Courtesy UNK/Publication Design
Suicide Prevention on Campus: Keeping Students Connected
University of Nebraska at Kearney Promotes Mental Health
By Kristin Blank
Entering college can be a stressful time for any young adult. “College can be such an adjustment—leaving your family, feeling homesick, and adjusting to life as an adult,” said Kristin A. Steinbeck, M.A., LPC, Suicide Prevention Director at the University of Nebraska at Kearney (UNK) Counseling and Health Care Center.
For someone struggling with depression or a substance abuse problem, reaching out to find help may be even harder than for a typical overwhelmed college student.
Until they need it, few students know where the counseling center is on campus—or even if one exists. Ask Ms. Steinbeck. She spent 4 years as an undergraduate at UNK, but it wasn’t until late into her graduate studies that she found out about the university’s mental health services.
Now, part of Ms. Steinbeck’s daily work is to make sure students, professors, and administrators know that free and confidential counseling services are available—and, especially, that it’s okay to get help. She also works one on one with students as a counselor.
In 2006, SAMHSA awarded UNK a Campus Suicide Prevention grant through the Garrett Lee Smith Memorial Act (see SAMHSA’s Campus Suicide Prevention Grant Program). Currently, SAMHSA grants fund 49 colleges and universities around the Nation. Many other schools have already “graduated” from the program.
The Agency plans to fund 21 new grants in 2009, according to Rosalyn Blogier, LCSW-C, SAMHSA’s Team Coordinator for the program. Ms. Blogier is a public health advisor in the Agency’s Suicide Prevention Branch at the Center for Mental Health Services (CMHS).
“Since the program began in 2005, we’ve really gained momentum and built a network of schools that can spread the word that help is out there—and where to find it,” she said. “Some of our grantees partner with their state and local suicide prevention programs. Others, like Syracuse University, share what they’ve learned over the course of their grant with newer grantees.” (See Gatekeeper Training: Syracuse University.)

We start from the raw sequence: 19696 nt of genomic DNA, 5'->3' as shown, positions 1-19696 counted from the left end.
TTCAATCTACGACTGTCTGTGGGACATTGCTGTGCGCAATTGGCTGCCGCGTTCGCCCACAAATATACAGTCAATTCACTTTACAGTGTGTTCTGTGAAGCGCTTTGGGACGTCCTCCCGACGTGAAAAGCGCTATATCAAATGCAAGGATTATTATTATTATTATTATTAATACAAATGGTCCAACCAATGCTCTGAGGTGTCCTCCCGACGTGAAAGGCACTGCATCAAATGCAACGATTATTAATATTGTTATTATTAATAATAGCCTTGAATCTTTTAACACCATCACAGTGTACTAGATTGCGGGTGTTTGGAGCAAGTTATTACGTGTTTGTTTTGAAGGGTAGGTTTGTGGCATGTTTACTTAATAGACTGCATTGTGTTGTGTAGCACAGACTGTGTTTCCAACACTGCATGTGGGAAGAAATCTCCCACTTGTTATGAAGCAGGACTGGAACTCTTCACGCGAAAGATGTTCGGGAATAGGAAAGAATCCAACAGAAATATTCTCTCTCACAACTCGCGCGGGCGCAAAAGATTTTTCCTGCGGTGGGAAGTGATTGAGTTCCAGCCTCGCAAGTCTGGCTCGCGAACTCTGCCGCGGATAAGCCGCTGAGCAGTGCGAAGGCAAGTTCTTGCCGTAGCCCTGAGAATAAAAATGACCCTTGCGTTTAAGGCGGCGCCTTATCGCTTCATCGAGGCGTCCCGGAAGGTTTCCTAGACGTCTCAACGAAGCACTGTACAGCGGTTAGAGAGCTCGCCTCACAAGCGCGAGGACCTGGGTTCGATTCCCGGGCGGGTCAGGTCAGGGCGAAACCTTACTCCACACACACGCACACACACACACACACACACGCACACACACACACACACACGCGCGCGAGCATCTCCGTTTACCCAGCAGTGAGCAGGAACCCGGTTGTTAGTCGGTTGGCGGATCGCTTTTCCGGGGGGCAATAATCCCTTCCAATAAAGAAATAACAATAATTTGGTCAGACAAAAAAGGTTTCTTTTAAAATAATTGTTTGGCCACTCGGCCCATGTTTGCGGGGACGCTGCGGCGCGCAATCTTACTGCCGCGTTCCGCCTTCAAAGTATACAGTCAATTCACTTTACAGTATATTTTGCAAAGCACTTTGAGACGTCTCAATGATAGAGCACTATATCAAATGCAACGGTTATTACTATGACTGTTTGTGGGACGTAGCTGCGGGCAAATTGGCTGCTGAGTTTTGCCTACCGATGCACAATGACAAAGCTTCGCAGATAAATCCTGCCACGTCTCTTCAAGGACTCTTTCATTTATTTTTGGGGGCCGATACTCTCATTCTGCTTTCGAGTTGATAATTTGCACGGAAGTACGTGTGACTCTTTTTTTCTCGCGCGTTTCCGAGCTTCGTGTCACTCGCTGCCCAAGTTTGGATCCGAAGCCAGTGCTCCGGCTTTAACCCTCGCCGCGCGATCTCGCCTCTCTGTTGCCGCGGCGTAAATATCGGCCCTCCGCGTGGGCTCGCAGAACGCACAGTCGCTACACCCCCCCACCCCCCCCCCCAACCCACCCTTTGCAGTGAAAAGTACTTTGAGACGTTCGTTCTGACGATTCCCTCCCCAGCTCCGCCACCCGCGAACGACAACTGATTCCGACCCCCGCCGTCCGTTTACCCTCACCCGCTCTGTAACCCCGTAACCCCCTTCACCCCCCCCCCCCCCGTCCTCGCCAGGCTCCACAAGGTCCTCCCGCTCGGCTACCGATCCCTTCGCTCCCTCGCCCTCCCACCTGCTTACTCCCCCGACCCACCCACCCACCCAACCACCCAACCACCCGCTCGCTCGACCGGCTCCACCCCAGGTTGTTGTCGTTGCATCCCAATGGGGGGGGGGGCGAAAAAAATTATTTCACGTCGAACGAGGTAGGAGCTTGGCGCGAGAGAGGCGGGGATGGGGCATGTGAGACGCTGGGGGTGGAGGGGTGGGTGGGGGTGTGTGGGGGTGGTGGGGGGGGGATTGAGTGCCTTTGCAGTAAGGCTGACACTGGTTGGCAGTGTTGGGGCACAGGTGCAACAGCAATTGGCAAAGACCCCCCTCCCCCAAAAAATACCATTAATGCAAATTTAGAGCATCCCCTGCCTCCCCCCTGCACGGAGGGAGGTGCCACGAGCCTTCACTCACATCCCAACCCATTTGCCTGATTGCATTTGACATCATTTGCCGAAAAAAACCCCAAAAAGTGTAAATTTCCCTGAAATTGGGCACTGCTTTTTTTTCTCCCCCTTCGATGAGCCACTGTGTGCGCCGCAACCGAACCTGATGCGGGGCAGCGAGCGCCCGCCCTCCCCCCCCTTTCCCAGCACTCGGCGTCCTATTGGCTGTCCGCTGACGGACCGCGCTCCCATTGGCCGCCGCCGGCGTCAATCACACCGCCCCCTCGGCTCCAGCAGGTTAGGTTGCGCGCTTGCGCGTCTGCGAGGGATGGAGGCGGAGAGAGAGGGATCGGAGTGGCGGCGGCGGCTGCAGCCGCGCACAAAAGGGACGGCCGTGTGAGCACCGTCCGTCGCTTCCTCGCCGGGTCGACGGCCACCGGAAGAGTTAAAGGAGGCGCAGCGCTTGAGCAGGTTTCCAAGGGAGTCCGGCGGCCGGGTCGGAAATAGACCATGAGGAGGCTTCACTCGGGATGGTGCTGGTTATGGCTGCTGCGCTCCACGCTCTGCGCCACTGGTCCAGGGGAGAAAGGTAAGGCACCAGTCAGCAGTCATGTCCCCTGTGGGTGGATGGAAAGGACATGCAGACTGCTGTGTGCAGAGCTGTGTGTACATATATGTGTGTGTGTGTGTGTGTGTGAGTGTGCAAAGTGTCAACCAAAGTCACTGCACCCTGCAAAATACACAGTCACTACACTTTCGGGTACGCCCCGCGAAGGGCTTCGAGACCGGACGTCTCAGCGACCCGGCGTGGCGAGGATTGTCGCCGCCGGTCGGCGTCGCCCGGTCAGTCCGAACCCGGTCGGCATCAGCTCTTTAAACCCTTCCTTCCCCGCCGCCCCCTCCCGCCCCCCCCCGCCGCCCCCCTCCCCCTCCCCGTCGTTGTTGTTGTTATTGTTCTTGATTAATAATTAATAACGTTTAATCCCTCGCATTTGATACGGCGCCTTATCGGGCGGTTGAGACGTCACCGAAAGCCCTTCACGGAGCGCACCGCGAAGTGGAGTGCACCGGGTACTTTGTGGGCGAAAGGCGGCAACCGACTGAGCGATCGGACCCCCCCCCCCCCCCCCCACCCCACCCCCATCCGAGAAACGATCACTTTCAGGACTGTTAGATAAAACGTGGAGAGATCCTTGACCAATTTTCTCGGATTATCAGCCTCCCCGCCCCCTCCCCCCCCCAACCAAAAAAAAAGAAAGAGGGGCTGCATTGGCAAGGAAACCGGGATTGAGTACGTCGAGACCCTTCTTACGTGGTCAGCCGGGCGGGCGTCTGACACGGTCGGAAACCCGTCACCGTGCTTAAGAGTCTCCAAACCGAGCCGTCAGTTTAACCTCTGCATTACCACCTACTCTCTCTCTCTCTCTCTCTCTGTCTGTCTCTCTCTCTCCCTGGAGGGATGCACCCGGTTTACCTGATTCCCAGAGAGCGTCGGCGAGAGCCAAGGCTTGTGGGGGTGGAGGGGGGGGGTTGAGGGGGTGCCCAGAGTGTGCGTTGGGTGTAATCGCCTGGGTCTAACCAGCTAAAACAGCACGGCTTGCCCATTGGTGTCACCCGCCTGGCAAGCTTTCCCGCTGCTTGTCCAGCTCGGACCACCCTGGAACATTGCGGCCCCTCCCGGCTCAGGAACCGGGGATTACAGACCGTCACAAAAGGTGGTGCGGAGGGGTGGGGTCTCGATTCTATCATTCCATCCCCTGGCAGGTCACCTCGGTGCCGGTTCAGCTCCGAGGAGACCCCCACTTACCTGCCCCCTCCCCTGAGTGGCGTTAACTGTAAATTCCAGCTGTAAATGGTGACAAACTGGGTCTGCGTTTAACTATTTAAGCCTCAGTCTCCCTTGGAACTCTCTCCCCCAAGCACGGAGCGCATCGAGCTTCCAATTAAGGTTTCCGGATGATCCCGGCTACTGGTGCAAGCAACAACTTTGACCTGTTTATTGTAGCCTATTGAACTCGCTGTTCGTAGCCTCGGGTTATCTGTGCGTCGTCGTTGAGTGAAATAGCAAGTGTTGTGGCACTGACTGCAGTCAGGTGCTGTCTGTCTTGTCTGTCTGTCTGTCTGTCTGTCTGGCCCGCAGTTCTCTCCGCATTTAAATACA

Preliminary data gathered by Ms. Steinbeck and her team indicate that their efforts to raise awareness among UNK students are succeeding. In fall 2006, when the university first received the grant, only 698 sessions were held at the Counseling Care Center. Two years later, in fall 2008, that number jumped to 1,180.
“I think the need was always there. What’s different is students know about us and trust that we’re here to help,” Ms. Steinbeck said. “Word of mouth, especially on the Internet, is our best outreach.”
Incorporating ever-growing social media networks to spread the word about their activities and services is part of UNK’s outreach program. Active Minds is a student-run organization that promotes help-seeking behaviors and sponsors activities that encourage people to talk positively and openly about mental health challenges and suicide prevention. Approximately 200 campuses in the United States operate a chapter.
“The group’s main focus is to eliminate stigma associated with getting help,” Ms. Steinbeck explained. The UNK chapter, which formed early in the 2007-2008 academic year, recently was deemed a five-star chapter by the national office because of its robust programming. That is the highest ranking a chapter can achieve.
The UNK Active Minds chapter includes 4 executive members who meet weekly and 10 to 12 members who meet every other week. But that’s just the tip of the iceberg, Ms. Steinbeck said.
More than 50 Active Minds members at UNK use Facebook to stay connected. “We have a lot of people who can’t make it to our meetings but find other ways to be involved,” she said.
Student members will post an announcement on Facebook or the university’s “blackboard” system and ask people to share information with their classmates. “Responses from professors, administrators, and students are positive and encouraging,” Ms. Steinbeck said. “People are concerned about mental health.”
Ms. Steinbeck stressed that asking students to share information with their peers does more than promote an event or the group—it shows students that it’s okay to talk about mental health problems. “A kid can stand up in front of a class of 30, 40, or even 100 and get the word out that services are available and that it’s okay to use them,” she said.